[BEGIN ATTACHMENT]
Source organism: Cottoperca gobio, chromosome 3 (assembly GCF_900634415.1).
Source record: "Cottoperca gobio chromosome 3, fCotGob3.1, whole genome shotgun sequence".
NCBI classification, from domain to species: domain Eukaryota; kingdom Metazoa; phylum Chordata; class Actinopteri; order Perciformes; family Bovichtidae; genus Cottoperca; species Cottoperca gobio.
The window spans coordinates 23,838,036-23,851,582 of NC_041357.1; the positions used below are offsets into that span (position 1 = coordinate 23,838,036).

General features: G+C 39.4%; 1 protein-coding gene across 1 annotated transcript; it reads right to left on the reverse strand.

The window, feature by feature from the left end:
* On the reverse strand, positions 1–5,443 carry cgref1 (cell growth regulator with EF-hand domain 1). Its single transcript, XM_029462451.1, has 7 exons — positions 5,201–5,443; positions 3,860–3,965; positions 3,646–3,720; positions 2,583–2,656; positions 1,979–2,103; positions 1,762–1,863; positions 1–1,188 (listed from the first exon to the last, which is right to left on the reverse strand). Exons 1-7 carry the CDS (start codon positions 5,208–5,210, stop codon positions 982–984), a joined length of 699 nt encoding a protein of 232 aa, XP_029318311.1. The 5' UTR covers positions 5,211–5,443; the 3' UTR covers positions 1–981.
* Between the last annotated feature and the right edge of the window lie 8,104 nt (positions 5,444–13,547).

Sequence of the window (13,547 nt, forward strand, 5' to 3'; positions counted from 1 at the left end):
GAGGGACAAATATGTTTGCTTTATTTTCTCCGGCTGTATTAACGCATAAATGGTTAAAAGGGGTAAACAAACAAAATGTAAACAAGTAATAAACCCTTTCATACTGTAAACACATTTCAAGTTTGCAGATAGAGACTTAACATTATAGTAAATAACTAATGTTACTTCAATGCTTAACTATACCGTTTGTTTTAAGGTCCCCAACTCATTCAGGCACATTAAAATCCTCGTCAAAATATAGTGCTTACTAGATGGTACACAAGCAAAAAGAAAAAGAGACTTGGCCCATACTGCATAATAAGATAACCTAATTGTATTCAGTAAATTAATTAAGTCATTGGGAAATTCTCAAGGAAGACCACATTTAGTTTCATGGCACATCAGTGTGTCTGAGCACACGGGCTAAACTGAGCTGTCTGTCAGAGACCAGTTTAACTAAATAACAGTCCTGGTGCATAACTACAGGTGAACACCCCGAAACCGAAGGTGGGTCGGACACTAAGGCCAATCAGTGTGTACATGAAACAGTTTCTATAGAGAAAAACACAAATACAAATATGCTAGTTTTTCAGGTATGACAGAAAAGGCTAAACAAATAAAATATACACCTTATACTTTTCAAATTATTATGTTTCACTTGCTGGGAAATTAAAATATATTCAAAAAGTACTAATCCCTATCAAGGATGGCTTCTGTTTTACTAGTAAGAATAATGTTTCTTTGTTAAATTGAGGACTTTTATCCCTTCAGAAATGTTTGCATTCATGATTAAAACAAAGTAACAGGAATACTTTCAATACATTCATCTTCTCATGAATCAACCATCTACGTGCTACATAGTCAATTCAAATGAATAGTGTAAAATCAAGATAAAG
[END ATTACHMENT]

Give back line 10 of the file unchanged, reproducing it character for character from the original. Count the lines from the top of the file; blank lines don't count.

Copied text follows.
GAGGGACAAATATGTTTGCTTTATTTTCTCCGGCTGTATTAACGCATAAATGGTTAAAAGGGGTAAACAAACAAAATGTAAACAAGTAATAAACCCTTTCATACTGTAAACACATTTCAAGTTTGCAGATAGAGACTTAACATTATAGTAAATAACTAATGTTACTTCAATGCTTAACTATACCGTTTGTTTTAAGGTCCCCAACTCATTCAGGCACATTAAAATCCTCGTCAAAATATAGTGCTTACTAGATGGTACACAAGCAAAAAGAAAAAGAGACTTGGCCCATACTGCATAATAAGATAACCTAATTGTATTCAGTAAATTAATTAAGTCATTGGGAAATTCTCAAGGAAGACCACATTTAGTTTCATGGCACATCAGTGTGTCTGAGCACACGGGCTAAACTGAGCTGTCTGTCAGAGACCAGTTTAACTAAATAACAGTCCTGGTGCATAACTACAGGTGAACACCCCGAAACCGAAGGTGGGTCGGACACTAAGGCCAATCAGTGTGTACATGAAACAGTTTCTATAGAGAAAAACACAAATACAAATATGCTAGTTTTTCAGGTATGACAGAAAAGGCTAAACAAATAAAATATACACCTTATACTTTTCAAATTATTATGTTTCACTTGCTGGGAAATTAAAATATATTCAAAAAGTACTAATCCCTATCAAGGATGGCTTCTGTTTTACTAGTAAGAATAATGTTTCTTTGTTAAATTGAGGACTTTTATCCCTTCAGAAATGTTTGCATTCATGATTAAAACAAAGTAACAGGAATACTTTCAATACATTCATCTTCTCATGAATCAACCATCTACGTGCTACATAGTCAATTCAAATGAATAGTGTAAAATCAAGATAAAG